How the CIO role will evolve in healthcare

Laura Dyrda for Becker’s Hospital Review

Five health IT and innovation leaders examine how their roles are changing and where they think technology leaders will focus in the future.

Peter Marks, PhD. Vice President and CIO of WakeMed (Raleigh, N.C.): The promise of technology in healthcare comes in the opportunity to use data information to help make and keep people healthy.

All healthcare leaders should be shifting their focus to turn data into action that can help people. This is not easy as there is still much to do in terms of delivering healthcare every day. With this, leaders need to pivot and take the deluge of information we have to keep patients safe and healthy. Our path towards this goal needs a clear vision and takes a strong partnership between IS and operations. Together, we need to have a long view where we evaluate all analytics point solutions and determine if they can work together to have complete picture of all patients.

Tom Andriola. Vice President and CIO of University of California System (Oakland, Calif.): I wouldn’t say change as much as I would describe it as continuing to evolve. Healthcare technology executives have worked hard to position themselves as enablers to their counterparts in their organization, both business and clinical. It’s hard work. I liken it to salmon swimming upstream. So I see the role evolving to be deeper into the strategy for how we continue to enable the right care at the right place, right time and at the right cost while continuing to expand across a more diverse healthcare landscape, including how we integrate with accountable care organizations and clinically integrated networks.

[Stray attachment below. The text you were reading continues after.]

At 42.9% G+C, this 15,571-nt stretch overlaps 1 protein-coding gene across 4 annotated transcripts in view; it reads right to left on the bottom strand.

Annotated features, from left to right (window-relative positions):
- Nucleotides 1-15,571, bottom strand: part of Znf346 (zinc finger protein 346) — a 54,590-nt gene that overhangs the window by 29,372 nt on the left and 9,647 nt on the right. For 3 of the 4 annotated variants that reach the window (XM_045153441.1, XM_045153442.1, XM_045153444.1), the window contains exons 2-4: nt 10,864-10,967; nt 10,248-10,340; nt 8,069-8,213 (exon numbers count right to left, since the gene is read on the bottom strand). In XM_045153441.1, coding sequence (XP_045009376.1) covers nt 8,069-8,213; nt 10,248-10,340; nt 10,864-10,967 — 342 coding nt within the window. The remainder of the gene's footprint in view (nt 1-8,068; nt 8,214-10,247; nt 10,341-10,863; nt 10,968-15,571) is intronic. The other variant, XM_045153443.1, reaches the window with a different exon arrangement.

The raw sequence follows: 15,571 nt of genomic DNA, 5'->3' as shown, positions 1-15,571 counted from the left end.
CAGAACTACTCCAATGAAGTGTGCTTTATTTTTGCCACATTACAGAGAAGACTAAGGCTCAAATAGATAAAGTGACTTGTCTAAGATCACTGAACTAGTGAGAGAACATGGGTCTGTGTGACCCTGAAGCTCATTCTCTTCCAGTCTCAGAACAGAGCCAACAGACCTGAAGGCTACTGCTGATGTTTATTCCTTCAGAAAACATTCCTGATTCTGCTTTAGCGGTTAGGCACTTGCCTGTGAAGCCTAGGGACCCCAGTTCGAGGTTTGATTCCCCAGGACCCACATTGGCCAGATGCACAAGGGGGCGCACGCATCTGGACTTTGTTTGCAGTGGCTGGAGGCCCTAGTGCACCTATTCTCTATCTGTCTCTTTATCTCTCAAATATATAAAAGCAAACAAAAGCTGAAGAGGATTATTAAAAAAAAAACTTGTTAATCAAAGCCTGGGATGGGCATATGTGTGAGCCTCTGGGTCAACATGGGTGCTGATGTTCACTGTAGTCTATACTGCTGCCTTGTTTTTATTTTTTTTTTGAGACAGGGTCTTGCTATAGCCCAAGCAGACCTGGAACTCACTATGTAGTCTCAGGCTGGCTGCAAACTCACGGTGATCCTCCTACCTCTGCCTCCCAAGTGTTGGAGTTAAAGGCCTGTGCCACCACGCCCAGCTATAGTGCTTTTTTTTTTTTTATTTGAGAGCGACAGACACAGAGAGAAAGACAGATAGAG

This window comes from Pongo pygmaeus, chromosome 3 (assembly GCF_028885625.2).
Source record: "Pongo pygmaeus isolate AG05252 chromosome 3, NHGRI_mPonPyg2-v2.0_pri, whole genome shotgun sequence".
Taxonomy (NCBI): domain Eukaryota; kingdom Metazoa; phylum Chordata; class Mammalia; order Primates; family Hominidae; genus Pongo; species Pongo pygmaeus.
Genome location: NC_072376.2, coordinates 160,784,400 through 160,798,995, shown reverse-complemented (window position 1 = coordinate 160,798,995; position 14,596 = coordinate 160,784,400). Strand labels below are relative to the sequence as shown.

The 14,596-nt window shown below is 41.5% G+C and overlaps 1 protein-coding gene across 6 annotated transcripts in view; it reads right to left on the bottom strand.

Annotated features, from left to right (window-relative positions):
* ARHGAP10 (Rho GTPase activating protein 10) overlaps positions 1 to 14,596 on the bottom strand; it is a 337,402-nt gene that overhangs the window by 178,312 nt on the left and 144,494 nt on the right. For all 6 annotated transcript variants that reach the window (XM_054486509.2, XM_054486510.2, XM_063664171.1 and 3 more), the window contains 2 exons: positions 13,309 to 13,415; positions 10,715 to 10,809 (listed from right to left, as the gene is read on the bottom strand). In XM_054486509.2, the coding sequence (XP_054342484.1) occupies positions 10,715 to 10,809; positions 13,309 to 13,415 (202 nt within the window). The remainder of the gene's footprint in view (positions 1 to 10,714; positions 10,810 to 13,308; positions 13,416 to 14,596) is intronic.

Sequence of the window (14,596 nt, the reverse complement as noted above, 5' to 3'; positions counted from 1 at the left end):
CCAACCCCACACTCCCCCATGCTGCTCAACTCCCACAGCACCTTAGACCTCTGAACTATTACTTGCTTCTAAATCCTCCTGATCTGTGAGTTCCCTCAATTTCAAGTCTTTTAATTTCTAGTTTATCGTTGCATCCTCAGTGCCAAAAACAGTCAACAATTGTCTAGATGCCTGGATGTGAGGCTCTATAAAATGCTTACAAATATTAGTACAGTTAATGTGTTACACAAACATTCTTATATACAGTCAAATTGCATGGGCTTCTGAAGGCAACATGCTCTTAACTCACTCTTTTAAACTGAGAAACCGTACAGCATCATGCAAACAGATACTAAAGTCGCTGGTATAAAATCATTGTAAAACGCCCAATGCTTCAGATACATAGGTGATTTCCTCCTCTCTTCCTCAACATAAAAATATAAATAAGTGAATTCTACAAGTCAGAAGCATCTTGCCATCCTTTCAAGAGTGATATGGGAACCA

Evan Jackson. CIO and Vice President of Planning and Business Development at Middlesex Health (Middletown, Conn.): My role is as both the CIO and the vice president of strategy and business development so I am responsible for both executing IT strategy and trying to advise, promote and align general and technology initiatives to support our strategic positioning. I think the importance of these linkages will only grow.

Brian Sterud. Vice President and CIO of Faith Regional Health Services (Norfolk, Neb.): The role of CIO has changed already and will continue to be a business enabler. Knowledge of technology and the corresponding capabilities will remain important; however, these skills are now shared by many of our colleagues. I believe that a CIO needs to understand the business well enough to present solutions to problems that have been identified. In the past, I feel we may have had a solution in mind and went looking for the problem.

Kolaleh Eskandanian, PhD. Vice President and Chief Innovation Officer of Children’s National Health System (Washington, D.C.): The most important aspect of my role is to react to market signals sharply and think several steps ahead. In the innovation domain, those who get twisted in the traditional methodology of benchmarking, for example, will clearly stay behind. I am fortunate to work in a culture that embraces disruption, while balancing risks and benefits, carefully. So, I think my role is dynamic and I need to always have an eagle eye vision on how the world is changing in general, and how healthcare, and specifically pediatric healthcare, can leverage the technology advancements in all fields to its advantage.

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